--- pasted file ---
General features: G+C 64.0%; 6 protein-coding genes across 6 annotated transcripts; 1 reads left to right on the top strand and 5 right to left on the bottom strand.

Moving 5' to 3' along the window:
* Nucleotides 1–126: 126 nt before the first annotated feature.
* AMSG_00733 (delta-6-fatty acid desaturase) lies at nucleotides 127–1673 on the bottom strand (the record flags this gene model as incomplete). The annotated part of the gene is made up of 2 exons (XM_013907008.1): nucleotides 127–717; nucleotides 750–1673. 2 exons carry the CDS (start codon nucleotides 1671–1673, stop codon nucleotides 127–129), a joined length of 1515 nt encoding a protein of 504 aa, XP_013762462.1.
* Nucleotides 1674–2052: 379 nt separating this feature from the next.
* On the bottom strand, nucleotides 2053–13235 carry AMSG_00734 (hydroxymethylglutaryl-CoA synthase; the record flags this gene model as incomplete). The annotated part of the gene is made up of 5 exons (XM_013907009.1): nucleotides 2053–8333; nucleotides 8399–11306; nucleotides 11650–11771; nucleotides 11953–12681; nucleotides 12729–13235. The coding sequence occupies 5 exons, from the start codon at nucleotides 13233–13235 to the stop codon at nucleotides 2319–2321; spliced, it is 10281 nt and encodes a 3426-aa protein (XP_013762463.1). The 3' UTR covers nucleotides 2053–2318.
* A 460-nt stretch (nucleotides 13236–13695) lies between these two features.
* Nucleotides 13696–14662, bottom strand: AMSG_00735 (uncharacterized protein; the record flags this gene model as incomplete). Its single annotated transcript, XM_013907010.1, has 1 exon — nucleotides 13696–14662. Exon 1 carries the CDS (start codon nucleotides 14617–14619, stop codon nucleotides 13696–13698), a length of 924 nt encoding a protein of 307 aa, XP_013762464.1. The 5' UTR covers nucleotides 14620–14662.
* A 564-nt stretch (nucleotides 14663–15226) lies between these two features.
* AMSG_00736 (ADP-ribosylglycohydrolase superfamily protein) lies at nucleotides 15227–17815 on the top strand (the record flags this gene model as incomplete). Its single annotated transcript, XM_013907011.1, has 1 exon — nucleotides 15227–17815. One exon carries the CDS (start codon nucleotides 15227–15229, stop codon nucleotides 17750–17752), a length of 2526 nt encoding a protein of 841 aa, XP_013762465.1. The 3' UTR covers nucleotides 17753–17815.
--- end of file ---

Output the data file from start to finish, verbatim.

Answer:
General features: G+C 64.0%; 6 protein-coding genes across 6 annotated transcripts; 1 reads left to right on the top strand and 5 right to left on the bottom strand.

Moving 5' to 3' along the window:
* Nucleotides 1–126: 126 nt before the first annotated feature.
* AMSG_00733 (delta-6-fatty acid desaturase) lies at nucleotides 127–1673 on the bottom strand (the record flags this gene model as incomplete). The annotated part of the gene is made up of 2 exons (XM_013907008.1): nucleotides 127–717; nucleotides 750–1673. 2 exons carry the CDS (start codon nucleotides 1671–1673, stop codon nucleotides 127–129), a joined length of 1515 nt encoding a protein of 504 aa, XP_013762462.1.
* Nucleotides 1674–2052: 379 nt separating this feature from the next.
* On the bottom strand, nucleotides 2053–13235 carry AMSG_00734 (hydroxymethylglutaryl-CoA synthase; the record flags this gene model as incomplete). The annotated part of the gene is made up of 5 exons (XM_013907009.1): nucleotides 2053–8333; nucleotides 8399–11306; nucleotides 11650–11771; nucleotides 11953–12681; nucleotides 12729–13235. The coding sequence occupies 5 exons, from the start codon at nucleotides 13233–13235 to the stop codon at nucleotides 2319–2321; spliced, it is 10281 nt and encodes a 3426-aa protein (XP_013762463.1). The 3' UTR covers nucleotides 2053–2318.
* A 460-nt stretch (nucleotides 13236–13695) lies between these two features.
* Nucleotides 13696–14662, bottom strand: AMSG_00735 (uncharacterized protein; the record flags this gene model as incomplete). Its single annotated transcript, XM_013907010.1, has 1 exon — nucleotides 13696–14662. Exon 1 carries the CDS (start codon nucleotides 14617–14619, stop codon nucleotides 13696–13698), a length of 924 nt encoding a protein of 307 aa, XP_013762464.1. The 5' UTR covers nucleotides 14620–14662.
* A 564-nt stretch (nucleotides 14663–15226) lies between these two features.
* AMSG_00736 (ADP-ribosylglycohydrolase superfamily protein) lies at nucleotides 15227–17815 on the top strand (the record flags this gene model as incomplete). Its single annotated transcript, XM_013907011.1, has 1 exon — nucleotides 15227–17815. One exon carries the CDS (start codon nucleotides 15227–15229, stop codon nucleotides 17750–17752), a length of 2526 nt encoding a protein of 841 aa, XP_013762465.1. The 3' UTR covers nucleotides 17753–17815.